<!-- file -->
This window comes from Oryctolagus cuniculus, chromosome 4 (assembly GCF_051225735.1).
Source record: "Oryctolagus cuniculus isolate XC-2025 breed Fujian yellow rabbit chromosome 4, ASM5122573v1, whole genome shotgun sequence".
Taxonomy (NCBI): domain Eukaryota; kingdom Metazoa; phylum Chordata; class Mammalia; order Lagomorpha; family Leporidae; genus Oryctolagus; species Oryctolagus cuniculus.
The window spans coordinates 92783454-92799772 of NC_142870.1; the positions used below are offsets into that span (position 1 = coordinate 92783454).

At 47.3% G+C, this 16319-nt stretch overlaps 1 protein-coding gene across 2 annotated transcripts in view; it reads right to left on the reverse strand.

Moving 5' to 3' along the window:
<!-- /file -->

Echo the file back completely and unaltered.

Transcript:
This window comes from Oryctolagus cuniculus, chromosome 4 (assembly GCF_051225735.1).
Source record: "Oryctolagus cuniculus isolate XC-2025 breed Fujian yellow rabbit chromosome 4, ASM5122573v1, whole genome shotgun sequence".
Taxonomy (NCBI): domain Eukaryota; kingdom Metazoa; phylum Chordata; class Mammalia; order Lagomorpha; family Leporidae; genus Oryctolagus; species Oryctolagus cuniculus.
The window spans coordinates 92783454-92799772 of NC_142870.1; the positions used below are offsets into that span (position 1 = coordinate 92783454).

At 47.3% G+C, this 16319-nt stretch overlaps 1 protein-coding gene across 2 annotated transcripts in view; it reads right to left on the reverse strand.

Moving 5' to 3' along the window: